Johnson starts by tracking down one of the best in the business, a man by the name of Harrison. They quickly become best buds and work hard to bring down a drug lord named Hernandez. But things eventually go sideways.

    The three men play a handful of characters. And most of their costume and set changes are already placed on stage in boxes before the show starts. The concept of changing right on the stage would intuitively be distracting, but with the hectic pace of the show and its humour, it actually works. One also gets the impression that the trio is improvising some of the scenes as they go along — and that may make each show unique.

    The audience was ready to go anywhere with the trio — even if that meant turning into horses and carrying babies across the desert. Yes, the show was so engaging that we willingly went along with babies riding horseback.

    Police Cops is a perfect mix of physical and improvisational comedy, all built upon the foundation of an extremely cohesive, believable storyline.

    And as with any great cop show, there will be a sequel. We can only hope to see these Police Cops again at the London Fringe.

    5 out of 5 stars


  2. We found the show ‘Police Cops’ to be hilarious, action packed, and we loved the constant on stage costumes changes. The performers funny and quick with improv’s when things didn’t go as planned…made for many big laughs!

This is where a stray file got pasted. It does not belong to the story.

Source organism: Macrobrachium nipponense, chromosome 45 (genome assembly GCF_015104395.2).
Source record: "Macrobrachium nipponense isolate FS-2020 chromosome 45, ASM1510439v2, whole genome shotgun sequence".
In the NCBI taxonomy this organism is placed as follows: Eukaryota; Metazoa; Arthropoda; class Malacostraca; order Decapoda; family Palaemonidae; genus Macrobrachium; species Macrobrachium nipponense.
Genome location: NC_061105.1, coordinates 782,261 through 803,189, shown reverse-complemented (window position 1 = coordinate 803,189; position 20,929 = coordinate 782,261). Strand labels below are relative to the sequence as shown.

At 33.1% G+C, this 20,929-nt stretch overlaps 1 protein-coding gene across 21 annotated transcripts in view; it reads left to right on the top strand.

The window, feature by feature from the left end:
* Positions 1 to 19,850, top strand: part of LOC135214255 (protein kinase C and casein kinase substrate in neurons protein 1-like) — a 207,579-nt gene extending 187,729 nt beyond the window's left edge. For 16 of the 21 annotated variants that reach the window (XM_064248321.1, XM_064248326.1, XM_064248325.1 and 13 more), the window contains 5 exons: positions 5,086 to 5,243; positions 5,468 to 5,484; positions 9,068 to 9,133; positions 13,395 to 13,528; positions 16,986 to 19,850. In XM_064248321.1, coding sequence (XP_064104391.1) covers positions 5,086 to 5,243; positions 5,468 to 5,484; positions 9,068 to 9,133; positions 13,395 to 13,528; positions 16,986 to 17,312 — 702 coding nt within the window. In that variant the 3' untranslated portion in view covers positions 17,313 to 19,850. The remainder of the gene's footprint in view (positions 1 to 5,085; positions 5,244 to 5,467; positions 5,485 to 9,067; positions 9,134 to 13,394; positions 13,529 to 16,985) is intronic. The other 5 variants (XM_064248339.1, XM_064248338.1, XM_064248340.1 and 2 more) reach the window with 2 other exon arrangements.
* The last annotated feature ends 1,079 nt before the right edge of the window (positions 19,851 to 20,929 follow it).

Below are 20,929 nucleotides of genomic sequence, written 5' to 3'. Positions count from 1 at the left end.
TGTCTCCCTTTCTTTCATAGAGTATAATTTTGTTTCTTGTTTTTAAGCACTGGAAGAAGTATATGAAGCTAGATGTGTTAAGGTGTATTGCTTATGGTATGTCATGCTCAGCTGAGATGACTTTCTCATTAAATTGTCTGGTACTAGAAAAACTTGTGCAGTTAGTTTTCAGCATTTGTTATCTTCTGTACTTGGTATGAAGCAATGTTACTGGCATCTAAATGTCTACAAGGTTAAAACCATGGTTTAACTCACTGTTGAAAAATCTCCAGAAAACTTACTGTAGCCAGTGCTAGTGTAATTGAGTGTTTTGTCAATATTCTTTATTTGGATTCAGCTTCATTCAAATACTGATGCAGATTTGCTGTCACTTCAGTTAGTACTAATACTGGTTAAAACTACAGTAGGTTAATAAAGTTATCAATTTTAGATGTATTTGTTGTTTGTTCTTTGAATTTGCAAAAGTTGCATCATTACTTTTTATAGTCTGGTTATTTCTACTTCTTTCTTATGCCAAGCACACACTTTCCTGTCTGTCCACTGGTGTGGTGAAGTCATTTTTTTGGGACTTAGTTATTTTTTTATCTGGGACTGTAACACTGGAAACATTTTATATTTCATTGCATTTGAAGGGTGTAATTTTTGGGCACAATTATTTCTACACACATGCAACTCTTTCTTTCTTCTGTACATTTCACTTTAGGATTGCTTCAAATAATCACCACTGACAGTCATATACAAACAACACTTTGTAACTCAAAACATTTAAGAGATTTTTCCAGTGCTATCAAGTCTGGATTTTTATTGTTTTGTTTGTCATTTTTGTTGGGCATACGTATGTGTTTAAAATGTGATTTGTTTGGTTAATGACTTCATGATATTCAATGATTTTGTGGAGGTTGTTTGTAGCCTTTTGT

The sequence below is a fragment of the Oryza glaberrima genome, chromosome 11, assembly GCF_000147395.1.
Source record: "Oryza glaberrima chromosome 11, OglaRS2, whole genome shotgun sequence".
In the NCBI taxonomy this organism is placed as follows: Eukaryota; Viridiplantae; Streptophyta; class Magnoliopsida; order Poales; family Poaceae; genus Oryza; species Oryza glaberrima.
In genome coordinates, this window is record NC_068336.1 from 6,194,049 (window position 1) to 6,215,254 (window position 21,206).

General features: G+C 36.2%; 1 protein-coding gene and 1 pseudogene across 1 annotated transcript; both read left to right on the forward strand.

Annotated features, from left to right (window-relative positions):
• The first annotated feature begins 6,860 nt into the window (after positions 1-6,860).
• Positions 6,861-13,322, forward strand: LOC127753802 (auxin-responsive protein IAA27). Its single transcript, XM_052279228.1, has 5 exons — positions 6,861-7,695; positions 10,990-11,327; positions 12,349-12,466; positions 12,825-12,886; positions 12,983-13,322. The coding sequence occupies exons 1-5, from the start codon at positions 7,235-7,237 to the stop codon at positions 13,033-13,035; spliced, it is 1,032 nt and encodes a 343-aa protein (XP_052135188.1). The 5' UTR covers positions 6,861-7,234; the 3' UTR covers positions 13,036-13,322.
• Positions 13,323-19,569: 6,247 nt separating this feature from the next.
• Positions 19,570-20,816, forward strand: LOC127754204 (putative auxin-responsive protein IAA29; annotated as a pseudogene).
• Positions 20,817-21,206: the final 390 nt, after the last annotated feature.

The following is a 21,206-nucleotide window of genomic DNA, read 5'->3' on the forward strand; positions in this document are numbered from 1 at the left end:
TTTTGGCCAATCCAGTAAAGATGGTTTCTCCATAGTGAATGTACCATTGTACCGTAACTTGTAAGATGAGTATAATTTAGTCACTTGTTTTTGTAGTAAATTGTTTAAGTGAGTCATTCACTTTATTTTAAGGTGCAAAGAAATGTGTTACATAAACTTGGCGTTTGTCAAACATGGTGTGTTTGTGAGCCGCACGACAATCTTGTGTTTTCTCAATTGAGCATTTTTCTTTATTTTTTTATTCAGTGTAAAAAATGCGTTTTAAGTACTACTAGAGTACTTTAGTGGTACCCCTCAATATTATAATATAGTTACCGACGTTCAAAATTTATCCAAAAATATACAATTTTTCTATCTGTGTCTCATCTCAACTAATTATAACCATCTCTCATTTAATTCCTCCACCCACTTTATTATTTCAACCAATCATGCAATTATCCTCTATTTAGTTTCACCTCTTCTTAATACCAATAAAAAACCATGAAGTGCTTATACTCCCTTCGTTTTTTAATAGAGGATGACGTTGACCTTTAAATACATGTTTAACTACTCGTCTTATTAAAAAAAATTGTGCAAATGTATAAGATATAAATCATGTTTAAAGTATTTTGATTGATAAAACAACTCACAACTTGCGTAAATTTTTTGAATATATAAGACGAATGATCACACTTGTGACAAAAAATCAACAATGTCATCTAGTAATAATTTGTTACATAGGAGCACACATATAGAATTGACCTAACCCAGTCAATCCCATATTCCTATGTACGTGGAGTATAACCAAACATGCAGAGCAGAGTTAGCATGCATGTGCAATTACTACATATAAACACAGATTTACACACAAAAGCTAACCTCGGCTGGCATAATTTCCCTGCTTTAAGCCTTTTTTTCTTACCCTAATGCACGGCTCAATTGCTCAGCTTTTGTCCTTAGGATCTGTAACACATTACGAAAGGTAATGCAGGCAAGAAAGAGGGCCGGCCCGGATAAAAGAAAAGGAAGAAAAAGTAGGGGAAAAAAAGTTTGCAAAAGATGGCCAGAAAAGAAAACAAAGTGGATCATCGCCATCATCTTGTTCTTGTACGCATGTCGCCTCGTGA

Would highly recommend this fast past very funny show!

  3. Perfection! Brilliant in the North American definition of inspired, exceptionally clever, talented. I hope they come back to do their sequel, Police Cops in Space. Unbelievably polished writing, performing, adlibbing!

  4. I saw this show about three days ago and am still laughing about it. I could see it again.

    I highly recommend it. Lots of great lines, and the comedic acting is fantastic. All the actors seemed to be having a great time, and it is contagious. This is so worth seeing.

  5. My husband And I saw the show and we found it utterly boring could not wait for the show to end.

    1. Hi Johanna (and your husband). I’m genuinely curious to learn what made it boring for the two of you? I can think of a lot of possible criticisms (in theory; I liked the show a lot) but I can’t come up with any ways in which it could be described as uninteresting.

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Quack (1 review)

  1. I will admit I have never seen Swan Lake but I think I will after seeing Quack. The scene starts with the most famous part of Swan Lake. However, a swan falls and we are soon among the characters of her dreams, some frightening, some laughable but all with a duck or water theme. A light show with examples of various styles of dances that all ages will enjoy.

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Rebellion (4 reviews)

  1. Rebellion — An Overwrought Vision Obscures the Most Important View

    If one could focus exclusively on the dance and tune everything else out, Rebellion would be an excellent dance show. The performers, from The Dance Movement, execute the choreography beautifully. They are strong dancers as an ensemble, performing flawless synchronization when called for, and standing out as individuals when given the chance.